A few months ago she lost a baby and nearly died after contracting listeria in Spain.

Now, Brigitte Purcell has been given the greatest gift for Mother's Day.

She's pregnant again and at 23 weeks, is a week further along from when she lost her child, who she named Jude, last year.

"It was amazing how quickly my body bounced back, I was surprised it wanted to take on a baby so quickly especially after what I've been through. We weren't trying mostly because I didn't feel any time would've been right. It doesn't replace Jude but it takes away a bit of the pain."

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In August, Purcell, her husband Danny and their daughter Delilah travelled to France for a friend's wedding. They also spent time in a Tamariu a seaside town in Spain. During their stay, there was a severe outbreak of listeria in Spain which claimed the lives of five unborn babies.

"The strain of listeria in Spain was really specific, my one was 'you would never know where it came from', and that was upsetting. I was cautious about what I ate so it could have been cross-contamination but you can also get listeria from fruit or salads.
But as careful as I was my odds were one in a million and I lost."

Before Purcell flew back to New Zealand in October she started to feel "off". She had hot and cold flushes and vomited. Her health worsened on the plane and she nearly collapsed at Auckland Airport.

The following day she went to see a doctor who thought Purcell had influenza. She was sent home feeling extremely poorly.

"I was waking up at night, I couldn't breathe, I was hyperventilating and every muscle pain crippled me. I knew something was wrong."

Two days later she was admitted to hospital where she nearly died. Numerous blood tests revealed Purcell had listeria monocytogenes in her blood which is deadly for the elderly and pregnant women with a weak immune system. Once it's in the blood it can kill babies in utero.

"Because I couldn't breathe, I had my lungs checked and a nurse asked if I wanted to see the baby. It was that moment I found out he wasn't alive. He was motionless. The listeria didn't just kill Jude it was shutting down my body. I thought what I felt was him moving but it was my uterus contracting in reaction to my body turning septic and a baby that had passed away a week ago. I couldn't believe what was happening."

Purcell was forced to give birth to her stillborn baby. Not long after she had taken medication to induce the birth, her organs shut down and she started shaking uncontrollably. She remembers that 15 adult resuscitation staff working frantically to save her.

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"I honestly thought I was going to die, I couldn't control anything that was happening. It took a long time to get me back. It could've gone either way."

Purcell fought with all her might to stay alive - all she could think about was Delilah not having a mother.

Brigitte Purcell with husband Daniel and their daughter Delilah. Photo / Dean Purcell
Brigitte Purcell with husband Daniel and their daughter Delilah. Photo / Dean Purcell

'"I had to fight for Delilah because the worse thing would be leaving her without a mother that's what got me through." Two and half hours later Jude was born. He was "perfect."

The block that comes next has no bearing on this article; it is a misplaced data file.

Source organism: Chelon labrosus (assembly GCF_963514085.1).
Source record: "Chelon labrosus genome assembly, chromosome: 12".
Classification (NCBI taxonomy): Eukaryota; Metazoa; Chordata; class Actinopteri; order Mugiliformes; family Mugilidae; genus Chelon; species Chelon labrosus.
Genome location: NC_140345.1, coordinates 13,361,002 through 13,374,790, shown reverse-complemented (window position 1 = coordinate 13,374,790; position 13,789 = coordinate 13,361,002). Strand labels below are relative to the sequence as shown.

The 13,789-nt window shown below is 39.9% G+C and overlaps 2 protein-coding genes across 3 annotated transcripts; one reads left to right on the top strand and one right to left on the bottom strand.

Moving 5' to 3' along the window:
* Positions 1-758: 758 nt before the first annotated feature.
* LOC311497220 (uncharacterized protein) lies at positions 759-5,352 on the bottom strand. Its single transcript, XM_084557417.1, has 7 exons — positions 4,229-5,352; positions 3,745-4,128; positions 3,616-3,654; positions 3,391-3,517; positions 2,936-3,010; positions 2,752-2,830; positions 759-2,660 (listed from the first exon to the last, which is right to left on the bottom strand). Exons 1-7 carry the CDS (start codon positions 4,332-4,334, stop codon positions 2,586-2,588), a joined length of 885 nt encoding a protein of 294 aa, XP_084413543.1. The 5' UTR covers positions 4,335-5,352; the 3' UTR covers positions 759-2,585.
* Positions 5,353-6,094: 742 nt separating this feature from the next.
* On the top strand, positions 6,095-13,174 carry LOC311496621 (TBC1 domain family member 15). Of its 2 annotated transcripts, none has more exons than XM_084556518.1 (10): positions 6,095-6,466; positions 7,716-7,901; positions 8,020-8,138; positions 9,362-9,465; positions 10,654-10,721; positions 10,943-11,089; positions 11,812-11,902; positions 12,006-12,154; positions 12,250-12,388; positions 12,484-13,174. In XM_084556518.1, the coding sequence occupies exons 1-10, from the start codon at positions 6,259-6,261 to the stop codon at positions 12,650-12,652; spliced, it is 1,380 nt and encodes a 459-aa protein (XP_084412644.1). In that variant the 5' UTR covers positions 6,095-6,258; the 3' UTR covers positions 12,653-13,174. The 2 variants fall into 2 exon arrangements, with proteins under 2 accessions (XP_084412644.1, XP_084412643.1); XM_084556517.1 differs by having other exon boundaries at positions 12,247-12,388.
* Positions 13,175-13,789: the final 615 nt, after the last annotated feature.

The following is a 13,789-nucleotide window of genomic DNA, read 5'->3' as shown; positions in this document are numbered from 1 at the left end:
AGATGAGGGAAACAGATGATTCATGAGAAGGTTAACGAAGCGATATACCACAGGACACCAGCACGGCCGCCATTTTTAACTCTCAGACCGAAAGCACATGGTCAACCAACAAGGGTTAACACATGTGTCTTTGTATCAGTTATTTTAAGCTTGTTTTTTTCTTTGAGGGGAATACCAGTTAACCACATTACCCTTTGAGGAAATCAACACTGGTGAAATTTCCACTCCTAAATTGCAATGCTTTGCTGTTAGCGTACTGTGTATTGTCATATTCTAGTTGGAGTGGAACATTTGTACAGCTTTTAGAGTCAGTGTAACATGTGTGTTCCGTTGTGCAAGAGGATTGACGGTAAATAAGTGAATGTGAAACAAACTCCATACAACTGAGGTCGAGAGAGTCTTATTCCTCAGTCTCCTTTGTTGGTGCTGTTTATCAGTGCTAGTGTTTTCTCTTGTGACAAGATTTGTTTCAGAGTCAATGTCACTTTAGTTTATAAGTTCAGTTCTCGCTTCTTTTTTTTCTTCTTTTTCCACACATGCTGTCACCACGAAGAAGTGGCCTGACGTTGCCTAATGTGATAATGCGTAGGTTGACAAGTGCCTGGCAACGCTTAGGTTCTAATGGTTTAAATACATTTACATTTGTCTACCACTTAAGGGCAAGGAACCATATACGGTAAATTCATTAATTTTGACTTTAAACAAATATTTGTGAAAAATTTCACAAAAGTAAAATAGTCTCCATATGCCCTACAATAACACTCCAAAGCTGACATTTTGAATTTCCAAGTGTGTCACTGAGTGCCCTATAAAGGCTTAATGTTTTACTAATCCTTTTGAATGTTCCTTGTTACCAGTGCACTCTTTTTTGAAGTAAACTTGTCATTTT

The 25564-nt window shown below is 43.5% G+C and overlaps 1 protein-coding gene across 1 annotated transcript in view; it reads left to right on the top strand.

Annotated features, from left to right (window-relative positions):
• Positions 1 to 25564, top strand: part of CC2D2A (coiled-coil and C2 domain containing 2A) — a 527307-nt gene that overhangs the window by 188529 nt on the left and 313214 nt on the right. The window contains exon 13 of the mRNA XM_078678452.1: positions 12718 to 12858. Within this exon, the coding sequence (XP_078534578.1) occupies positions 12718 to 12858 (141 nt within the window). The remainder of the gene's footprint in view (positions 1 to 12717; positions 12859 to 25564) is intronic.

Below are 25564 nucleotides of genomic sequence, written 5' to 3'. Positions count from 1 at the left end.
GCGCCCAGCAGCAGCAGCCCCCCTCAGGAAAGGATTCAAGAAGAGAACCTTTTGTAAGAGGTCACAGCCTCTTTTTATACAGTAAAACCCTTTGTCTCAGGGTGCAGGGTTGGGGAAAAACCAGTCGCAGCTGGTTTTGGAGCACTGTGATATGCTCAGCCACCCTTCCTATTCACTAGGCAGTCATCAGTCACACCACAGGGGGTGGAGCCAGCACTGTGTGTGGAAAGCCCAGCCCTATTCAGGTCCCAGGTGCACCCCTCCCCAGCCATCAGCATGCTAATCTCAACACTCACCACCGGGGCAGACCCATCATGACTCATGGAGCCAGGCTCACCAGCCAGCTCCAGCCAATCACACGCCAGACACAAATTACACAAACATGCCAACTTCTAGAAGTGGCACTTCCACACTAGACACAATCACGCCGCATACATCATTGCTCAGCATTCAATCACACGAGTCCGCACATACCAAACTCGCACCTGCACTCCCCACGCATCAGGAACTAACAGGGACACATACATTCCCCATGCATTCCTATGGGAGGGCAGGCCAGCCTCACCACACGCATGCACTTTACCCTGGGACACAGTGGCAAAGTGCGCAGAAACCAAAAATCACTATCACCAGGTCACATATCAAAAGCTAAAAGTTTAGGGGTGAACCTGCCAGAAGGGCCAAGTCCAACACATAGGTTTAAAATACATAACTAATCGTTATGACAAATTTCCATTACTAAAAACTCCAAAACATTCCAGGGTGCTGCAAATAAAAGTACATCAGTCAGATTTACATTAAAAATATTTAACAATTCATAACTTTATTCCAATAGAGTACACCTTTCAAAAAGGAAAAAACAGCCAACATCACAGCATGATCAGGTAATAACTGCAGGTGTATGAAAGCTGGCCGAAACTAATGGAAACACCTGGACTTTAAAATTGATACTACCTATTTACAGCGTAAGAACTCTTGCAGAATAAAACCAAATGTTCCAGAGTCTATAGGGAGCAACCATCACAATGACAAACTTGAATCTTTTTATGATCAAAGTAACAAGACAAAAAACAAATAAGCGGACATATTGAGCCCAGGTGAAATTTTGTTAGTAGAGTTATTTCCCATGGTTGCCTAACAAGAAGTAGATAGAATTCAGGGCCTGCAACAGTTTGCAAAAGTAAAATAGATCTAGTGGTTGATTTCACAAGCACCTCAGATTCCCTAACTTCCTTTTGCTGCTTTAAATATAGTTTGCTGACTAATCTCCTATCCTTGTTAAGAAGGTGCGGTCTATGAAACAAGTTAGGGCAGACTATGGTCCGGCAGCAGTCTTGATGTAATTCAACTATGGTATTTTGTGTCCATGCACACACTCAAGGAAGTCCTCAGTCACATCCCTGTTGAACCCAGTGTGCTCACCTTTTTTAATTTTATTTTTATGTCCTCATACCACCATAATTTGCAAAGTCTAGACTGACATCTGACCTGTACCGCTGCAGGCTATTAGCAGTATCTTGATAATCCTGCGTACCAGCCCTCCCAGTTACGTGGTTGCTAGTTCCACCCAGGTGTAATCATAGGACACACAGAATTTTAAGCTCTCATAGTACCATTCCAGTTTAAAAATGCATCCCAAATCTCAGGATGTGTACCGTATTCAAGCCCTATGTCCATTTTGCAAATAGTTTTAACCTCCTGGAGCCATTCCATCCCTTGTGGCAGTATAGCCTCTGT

Two months later, in December, Purcell discovered she was miraculously pregnant again.

But the former NZME and Newshub reporter kept it a secret. She gift-wrapped the pregnancy test and gave it to her husband on Christmas Day.

"Danny was shocked and overwhelmed. His face lit up and he started crying. I was also coming to terms with it, too. I had been pregnant for a year and it felt like Jude was coming back to me."

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Twelve weeks into her pregnancy Purcell was told that she was having a boy.

"I planned a surprise picnic with Danny in the garden and we had a gender reveal. He was so thrilled."

In another surprise, two weeks ago her scan revealed a healthy baby girl.

The parents haven't decided on a name for their daughter who is due in September. They would have included the name Jude if the baby was a boy.

"Jude is such a powerful name for a little boy that I wanted for such a long time, it wouldn't be right to give that name to a girl. I think Delilah is such a 'girly girl' who lights up the room. She is full of life, sassy and we have a strong feeling her sister will be the same, so we will choose a 'pretty' but 'strong' name."

In February, the family had a memorial service for Jude. Delilah had met her brother briefly before he was cremated. His ashes are at home in a star-shaped urn, she points at them and says "baby."

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Purcell, who has asthma and a compromised immune system, has taken extra caution during COVID 19.

She had stocked up her pantry and organised Delilah's activities and went into self-isolation before the country went into lockdown on March 25.

"I know how vulnerable it is to have asthma and not be able to breathe. Every day seeing the numbers rise gave me anxiety but I feel a lot more relaxed about venturing into the street now."

She is encouraging other mothers who have lost their babies to be open about sharing their grief and loss.

"Nothing takes away the pain but it's important for mothers to talk about it. Death is the elephant in the room and it shouldn't be."

Delilah, who is nearly two can't wait to be a big sister. She is cuddly and constantly kisses and pats her mother's tummy and says "baby, baby, baby".

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Every day Purcell thinks of her son Jude.

"I carry him with me. There are days I do cry because I wish he was here - he should be here. I know he is not going to come back but this baby is a beautiful little gift. But part of me doesn't want to accept it's real until it is safe in my arms because anything can happen."